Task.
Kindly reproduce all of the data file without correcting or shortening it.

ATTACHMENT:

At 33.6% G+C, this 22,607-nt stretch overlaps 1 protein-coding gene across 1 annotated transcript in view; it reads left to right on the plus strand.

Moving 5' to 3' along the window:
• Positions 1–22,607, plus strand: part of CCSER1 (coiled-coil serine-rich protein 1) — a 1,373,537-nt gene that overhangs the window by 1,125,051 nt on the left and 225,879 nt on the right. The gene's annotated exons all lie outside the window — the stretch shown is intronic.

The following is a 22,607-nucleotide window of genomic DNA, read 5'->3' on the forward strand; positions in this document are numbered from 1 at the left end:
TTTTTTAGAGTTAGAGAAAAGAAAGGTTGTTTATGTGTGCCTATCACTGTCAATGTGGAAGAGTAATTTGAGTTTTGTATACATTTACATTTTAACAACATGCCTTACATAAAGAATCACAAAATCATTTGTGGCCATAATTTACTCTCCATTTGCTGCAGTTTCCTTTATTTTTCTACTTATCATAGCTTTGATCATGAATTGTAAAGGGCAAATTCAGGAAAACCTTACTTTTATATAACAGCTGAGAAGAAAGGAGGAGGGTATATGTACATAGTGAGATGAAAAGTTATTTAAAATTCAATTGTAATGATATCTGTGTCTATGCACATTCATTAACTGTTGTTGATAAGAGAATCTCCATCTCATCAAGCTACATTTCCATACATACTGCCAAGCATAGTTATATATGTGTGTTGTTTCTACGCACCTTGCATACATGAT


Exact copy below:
At 33.6% G+C, this 22,607-nt stretch overlaps 1 protein-coding gene across 1 annotated transcript in view; it reads left to right on the plus strand.

Moving 5' to 3' along the window:
• Positions 1–22,607, plus strand: part of CCSER1 (coiled-coil serine-rich protein 1) — a 1,373,537-nt gene that overhangs the window by 1,125,051 nt on the left and 225,879 nt on the right. The gene's annotated exons all lie outside the window — the stretch shown is intronic.

The following is a 22,607-nucleotide window of genomic DNA, read 5'->3' on the forward strand; positions in this document are numbered from 1 at the left end:
TTTTTTAGAGTTAGAGAAAAGAAAGGTTGTTTATGTGTGCCTATCACTGTCAATGTGGAAGAGTAATTTGAGTTTTGTATACATTTACATTTTAACAACATGCCTTACATAAAGAATCACAAAATCATTTGTGGCCATAATTTACTCTCCATTTGCTGCAGTTTCCTTTATTTTTCTACTTATCATAGCTTTGATCATGAATTGTAAAGGGCAAATTCAGGAAAACCTTACTTTTATATAACAGCTGAGAAGAAAGGAGGAGGGTATATGTACATAGTGAGATGAAAAGTTATTTAAAATTCAATTGTAATGATATCTGTGTCTATGCACATTCATTAACTGTTGTTGATAAGAGAATCTCCATCTCATCAAGCTACATTTCCATACATACTGCCAAGCATAGTTATATATGTGTGTTGTTTCTACGCACCTTGCATACATGAT